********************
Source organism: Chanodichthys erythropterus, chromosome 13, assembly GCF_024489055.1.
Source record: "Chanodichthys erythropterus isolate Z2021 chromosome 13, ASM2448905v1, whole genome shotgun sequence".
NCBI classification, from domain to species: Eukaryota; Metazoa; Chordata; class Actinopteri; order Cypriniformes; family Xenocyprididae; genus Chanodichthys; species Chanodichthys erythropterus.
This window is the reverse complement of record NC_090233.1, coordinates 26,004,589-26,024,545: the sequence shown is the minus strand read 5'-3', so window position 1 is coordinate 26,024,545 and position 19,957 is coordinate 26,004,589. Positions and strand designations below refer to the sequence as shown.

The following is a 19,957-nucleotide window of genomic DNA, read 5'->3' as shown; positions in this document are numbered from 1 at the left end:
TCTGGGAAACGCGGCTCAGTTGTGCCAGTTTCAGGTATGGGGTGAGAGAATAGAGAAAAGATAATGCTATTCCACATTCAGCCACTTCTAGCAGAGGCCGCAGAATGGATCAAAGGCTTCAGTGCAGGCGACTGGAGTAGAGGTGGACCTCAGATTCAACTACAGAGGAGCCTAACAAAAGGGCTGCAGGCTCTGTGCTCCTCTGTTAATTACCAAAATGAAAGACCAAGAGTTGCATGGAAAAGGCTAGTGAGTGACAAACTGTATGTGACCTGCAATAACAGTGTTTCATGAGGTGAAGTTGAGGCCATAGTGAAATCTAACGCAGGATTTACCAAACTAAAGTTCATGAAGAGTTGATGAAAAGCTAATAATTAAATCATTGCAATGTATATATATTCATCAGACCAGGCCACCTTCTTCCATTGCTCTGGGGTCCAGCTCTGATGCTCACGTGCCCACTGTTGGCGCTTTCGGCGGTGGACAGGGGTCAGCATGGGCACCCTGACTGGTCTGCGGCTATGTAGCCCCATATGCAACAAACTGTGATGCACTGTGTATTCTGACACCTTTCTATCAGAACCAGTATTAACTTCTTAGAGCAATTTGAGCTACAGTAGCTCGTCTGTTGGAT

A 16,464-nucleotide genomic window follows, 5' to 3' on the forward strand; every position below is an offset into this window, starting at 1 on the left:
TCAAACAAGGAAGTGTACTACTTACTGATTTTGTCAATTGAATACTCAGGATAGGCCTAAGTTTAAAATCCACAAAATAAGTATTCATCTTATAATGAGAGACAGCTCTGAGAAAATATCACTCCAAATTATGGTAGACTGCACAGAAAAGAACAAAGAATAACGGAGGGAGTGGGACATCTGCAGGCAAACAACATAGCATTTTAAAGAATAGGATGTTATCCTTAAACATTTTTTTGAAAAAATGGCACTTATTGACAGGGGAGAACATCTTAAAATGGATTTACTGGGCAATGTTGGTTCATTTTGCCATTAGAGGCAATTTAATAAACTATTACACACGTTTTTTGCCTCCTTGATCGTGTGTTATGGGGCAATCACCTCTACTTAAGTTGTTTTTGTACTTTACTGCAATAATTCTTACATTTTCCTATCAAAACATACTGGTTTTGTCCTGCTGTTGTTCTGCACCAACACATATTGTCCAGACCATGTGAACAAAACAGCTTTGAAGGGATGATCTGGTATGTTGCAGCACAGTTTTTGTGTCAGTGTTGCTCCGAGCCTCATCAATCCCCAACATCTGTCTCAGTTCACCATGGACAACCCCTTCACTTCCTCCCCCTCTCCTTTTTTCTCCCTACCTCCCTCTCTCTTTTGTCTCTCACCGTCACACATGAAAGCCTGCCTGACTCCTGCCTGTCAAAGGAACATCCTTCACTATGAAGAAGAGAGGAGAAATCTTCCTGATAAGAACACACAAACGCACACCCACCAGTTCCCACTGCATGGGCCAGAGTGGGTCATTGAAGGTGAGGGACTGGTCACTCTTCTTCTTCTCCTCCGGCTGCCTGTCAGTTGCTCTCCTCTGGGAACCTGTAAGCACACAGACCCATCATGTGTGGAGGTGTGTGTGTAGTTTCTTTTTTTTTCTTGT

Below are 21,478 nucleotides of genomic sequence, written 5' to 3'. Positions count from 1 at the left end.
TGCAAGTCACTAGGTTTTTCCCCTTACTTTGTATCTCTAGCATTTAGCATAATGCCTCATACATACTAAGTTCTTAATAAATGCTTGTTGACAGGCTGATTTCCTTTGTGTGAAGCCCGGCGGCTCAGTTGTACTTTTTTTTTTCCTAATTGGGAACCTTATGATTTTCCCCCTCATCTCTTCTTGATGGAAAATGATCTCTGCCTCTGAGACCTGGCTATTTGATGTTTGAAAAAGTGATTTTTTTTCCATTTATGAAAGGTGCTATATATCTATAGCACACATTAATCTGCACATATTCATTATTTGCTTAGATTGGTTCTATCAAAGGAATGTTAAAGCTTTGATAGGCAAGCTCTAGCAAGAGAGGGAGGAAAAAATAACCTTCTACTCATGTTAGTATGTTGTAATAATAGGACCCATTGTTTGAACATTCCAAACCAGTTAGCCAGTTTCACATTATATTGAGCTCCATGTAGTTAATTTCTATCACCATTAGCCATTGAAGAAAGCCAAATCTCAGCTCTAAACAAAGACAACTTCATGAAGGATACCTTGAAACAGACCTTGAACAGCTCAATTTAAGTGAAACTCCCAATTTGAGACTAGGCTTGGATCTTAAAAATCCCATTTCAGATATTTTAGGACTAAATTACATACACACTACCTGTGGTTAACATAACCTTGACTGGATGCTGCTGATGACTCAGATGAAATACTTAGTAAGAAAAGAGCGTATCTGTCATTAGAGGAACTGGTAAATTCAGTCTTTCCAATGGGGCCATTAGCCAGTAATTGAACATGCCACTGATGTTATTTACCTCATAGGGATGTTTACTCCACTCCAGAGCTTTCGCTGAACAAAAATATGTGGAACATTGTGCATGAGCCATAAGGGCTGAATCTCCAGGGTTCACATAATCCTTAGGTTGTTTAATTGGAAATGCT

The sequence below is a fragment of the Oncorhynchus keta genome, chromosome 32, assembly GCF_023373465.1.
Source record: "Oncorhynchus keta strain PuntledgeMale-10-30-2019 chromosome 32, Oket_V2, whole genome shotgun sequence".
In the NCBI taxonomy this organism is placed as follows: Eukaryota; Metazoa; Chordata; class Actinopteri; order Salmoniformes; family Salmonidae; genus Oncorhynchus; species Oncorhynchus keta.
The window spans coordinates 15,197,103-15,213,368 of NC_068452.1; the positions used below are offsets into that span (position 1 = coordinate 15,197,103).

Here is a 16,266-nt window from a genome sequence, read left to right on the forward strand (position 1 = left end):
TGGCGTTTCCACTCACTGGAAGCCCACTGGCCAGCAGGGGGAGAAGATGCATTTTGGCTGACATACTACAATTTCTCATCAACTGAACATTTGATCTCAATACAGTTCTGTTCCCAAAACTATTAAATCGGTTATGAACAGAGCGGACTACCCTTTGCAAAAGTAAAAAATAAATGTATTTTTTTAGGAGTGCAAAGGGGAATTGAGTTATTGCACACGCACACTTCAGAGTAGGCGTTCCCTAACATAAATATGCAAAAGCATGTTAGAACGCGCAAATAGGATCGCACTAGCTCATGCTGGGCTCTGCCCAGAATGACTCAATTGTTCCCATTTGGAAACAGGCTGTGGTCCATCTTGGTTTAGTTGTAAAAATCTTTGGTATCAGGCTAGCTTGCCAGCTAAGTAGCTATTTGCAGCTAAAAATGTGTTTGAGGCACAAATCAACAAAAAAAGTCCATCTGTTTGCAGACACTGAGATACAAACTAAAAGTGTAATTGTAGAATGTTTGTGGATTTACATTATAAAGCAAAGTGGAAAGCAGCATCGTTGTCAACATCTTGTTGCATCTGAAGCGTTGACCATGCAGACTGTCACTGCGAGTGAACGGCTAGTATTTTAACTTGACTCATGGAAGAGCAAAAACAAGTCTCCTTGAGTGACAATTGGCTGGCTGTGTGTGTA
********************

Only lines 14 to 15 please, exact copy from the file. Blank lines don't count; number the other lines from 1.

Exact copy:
The window spans coordinates 15,197,103-15,213,368 of NC_068452.1; the positions used below are offsets into that span (position 1 = coordinate 15,197,103).

Here is a 16,266-nt window from a genome sequence, read left to right on the forward strand (position 1 = left end):